Published: Feb. 21, 2010
Updated: Feb. 21, 2010
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By Duke Medicine News and Communications
Many people who undergo treatment for hepatitis C develop hemolytic anemia, a disorder that destroys red blood cells. In some cases, it is so severe they have to reduce their medication or stop therapy altogether.
But now, scientists in Duke University’s Institute for Genome Sciences & Policy (IGSP) have discovered two genetic alterations linked to a benign enzyme condition that keep some patients anemia-free.
They say the discovery, appearing online in the journal Nature, opens the door to treatment for patients who have never been considered candidates for therapy before and may also hold the key to new drugs that could prevent anemia from developing in the first place.
The protective mechanism is a deficiency in a gene called ITPA. “We found that patients who carried specific functional variants are strongly protected against developing anemia,” says David Goldstein, PhD, director of the Center for Human Genome Variation in the IGSP and a senior author of the study.
Previous studies had identified the genetic variants as the cause of a deficiency in the production of an enzyme, inosine triphosphatase. But it was only through a genome-wide association study that the Duke team was able to show that these same variants were protective against anemia induced by ribavirin, one of two necessary drugs in hepatitis C treatment.
About 180 million people worldwide are infected with the hepatitis C virus, and about 30 to 40 percent of them could develop some degree of treatment-related anemia, according to John McHutchison, MD, associate director for research at the Duke Clinical Research Institute and also a senior author.
“It’s a big problem. Hemolytic anemia reduces the level of hemoglobin in the blood and robs it of its ability to carry oxygen. Anything that could help us predict who is going to become anemic and who is not could help us better manage therapy and give all patients the best chance of a good outcome,” said McHutchison.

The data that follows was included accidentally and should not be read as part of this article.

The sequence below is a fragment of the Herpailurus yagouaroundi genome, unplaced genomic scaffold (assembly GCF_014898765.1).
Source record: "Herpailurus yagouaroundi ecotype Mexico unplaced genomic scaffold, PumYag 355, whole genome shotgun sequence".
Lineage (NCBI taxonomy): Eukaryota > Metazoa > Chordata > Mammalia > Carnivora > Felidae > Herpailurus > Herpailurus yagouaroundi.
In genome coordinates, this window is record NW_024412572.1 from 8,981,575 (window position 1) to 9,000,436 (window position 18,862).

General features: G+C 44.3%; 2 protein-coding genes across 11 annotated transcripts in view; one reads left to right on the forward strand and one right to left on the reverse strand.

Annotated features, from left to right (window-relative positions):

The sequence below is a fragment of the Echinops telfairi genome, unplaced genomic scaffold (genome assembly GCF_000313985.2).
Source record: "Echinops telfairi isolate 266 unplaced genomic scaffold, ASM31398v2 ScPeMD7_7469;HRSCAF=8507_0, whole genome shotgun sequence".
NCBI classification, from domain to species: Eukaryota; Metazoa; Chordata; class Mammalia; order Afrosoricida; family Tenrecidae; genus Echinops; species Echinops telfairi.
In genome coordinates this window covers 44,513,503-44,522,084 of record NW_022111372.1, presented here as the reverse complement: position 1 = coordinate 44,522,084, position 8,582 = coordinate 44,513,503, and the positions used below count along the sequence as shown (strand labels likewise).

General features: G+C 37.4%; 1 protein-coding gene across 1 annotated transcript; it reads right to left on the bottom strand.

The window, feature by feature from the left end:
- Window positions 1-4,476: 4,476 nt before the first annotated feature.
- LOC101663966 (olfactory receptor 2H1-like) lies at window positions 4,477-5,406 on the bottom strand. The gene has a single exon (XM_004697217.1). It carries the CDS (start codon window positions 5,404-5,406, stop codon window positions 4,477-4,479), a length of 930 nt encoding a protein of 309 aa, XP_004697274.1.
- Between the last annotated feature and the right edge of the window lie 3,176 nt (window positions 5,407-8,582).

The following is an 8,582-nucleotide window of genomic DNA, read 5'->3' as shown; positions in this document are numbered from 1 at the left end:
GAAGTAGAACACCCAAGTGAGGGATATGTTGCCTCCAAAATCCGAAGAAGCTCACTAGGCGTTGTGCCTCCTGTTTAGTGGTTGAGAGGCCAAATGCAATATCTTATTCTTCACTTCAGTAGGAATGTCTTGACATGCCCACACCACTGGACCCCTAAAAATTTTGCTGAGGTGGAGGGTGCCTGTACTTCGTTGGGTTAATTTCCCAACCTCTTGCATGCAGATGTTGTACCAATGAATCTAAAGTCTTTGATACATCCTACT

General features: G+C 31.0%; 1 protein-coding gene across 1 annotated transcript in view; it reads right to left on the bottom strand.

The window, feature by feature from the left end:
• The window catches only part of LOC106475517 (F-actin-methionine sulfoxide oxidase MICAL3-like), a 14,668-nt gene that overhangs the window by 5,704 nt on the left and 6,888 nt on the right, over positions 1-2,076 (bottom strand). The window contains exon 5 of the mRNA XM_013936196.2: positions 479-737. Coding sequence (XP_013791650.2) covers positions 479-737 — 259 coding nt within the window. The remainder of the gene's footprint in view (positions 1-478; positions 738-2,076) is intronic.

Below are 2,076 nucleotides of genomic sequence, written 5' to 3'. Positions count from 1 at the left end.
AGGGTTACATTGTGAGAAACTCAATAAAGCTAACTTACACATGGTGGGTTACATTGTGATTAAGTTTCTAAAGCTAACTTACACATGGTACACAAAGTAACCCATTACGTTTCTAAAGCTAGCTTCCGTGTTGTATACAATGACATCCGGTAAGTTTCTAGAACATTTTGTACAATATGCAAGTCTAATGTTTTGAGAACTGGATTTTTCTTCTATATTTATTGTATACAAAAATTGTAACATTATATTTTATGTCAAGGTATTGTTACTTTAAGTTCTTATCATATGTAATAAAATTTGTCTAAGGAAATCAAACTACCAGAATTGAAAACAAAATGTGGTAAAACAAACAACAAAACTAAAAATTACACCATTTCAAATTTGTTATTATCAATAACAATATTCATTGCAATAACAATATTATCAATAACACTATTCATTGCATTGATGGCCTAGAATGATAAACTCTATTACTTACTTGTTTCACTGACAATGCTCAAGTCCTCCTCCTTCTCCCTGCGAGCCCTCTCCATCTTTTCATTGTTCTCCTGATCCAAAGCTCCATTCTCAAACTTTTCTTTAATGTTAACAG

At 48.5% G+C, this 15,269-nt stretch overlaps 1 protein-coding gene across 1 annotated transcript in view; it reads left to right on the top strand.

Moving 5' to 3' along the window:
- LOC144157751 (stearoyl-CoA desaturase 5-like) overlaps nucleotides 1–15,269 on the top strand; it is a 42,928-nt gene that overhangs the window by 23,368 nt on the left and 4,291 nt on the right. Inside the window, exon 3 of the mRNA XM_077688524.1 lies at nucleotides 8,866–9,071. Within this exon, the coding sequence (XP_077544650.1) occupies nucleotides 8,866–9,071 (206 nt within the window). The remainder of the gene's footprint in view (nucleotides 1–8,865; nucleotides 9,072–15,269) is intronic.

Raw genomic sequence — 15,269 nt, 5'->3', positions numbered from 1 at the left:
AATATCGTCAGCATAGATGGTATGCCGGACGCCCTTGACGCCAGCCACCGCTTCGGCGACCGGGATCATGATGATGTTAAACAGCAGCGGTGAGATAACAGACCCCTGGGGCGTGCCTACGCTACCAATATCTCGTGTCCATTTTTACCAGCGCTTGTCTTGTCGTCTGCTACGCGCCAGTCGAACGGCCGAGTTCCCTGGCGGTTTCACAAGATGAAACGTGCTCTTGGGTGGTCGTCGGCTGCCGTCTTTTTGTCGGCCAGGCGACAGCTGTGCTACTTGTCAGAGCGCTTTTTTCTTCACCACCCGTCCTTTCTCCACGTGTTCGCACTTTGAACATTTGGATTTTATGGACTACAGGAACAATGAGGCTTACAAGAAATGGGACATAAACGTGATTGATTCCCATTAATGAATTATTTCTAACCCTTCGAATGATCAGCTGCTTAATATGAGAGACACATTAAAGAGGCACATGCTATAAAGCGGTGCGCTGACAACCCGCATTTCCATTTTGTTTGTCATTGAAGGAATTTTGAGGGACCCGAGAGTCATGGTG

Goldstein and McHutchison, who had earlier worked together in identifying genetic variants that helped explain race-based differences in response to hepatitis C treatments, believed there was probably a gene-based solution to the anemia puzzle as well.
Working with first authors Jacques Fellay, MD; Alex Thompson, MD, PhD; and Dongliang Ge, PhD, investigators turned to a rich database already at hand: the records of 1286 individuals who had earlier taken part in the IDEAL study, a large, randomized, Duke-led clinical trial that compared leading therapies for hepatitis C.
Researchers separated the patients into three ethnic groups, (988 European Americans, 198 African Americans, and 100 Hispanic Americans) and analyzed their decline in hemoglobin levels during the first month of treatment.
The researchers conducted a genome-wide association study and found several polymorphisms -- single-letter DNA alterations -- also known as “SNPs or “snips” -- associated with reduced hemoglobin levels.
But finding an association is just a start: of more biological importance is the identification of the causal variants, the polymorphisms that directly influence hemoglobin levels.
Investigators discovered that the two variants known to cause ITPA deficiency appeared almost exclusively on chromosomes that also carried the protective version of the most associated SNP. Further statistical analysis proved that the two variants were indeed the source of protection from anemia.
McHutchison says the discovery is clinically important. “The beauty of this finding is that it may mean we could consider offering treatment to patients who have additional problems, like coronary artery disease or kidney disease. Right now, we are generally uncomfortable treating these patients because anemia could make their underlying condition worse. If a test could tell us which patients are not going to become anemic, we could consider treating them.”
“Most of us trace the birth of pharmacogenetics to a 1957 paper by Arno Moltulsky who argued that important drug responses may often depend on genetic differences among people that are invisible until an individual takes a certain drug,” says Goldstein. “These ITPA variants reflect this classic formulation of pharmacogenetics, and suggest to us that there are many other important variants that can and should be found through the careful genetic analyses of patients’ drug responses.”
Colleagues from Duke who contributed to the study include Curtis Gumbs, Thomas Urban, Kevin Shianna, Latasha Little and Andrew Muir. Other co-authors include Mark Sulkowski, from Johns Hopkins; and Ping Qiu, Arthur Bertelsen, Mark Watson, Amelia Warner, Clifford Brass and Janice Albrecht, from Schering-Plough Research Institute.
Schering-Plough Research Institute funded the study and has filed a patent application based on the findings. Ten of the study authors, including Goldstein, Thompson, Ge, Fellay, Urban, Shianna and McHutchison, are listed as inventors on the application.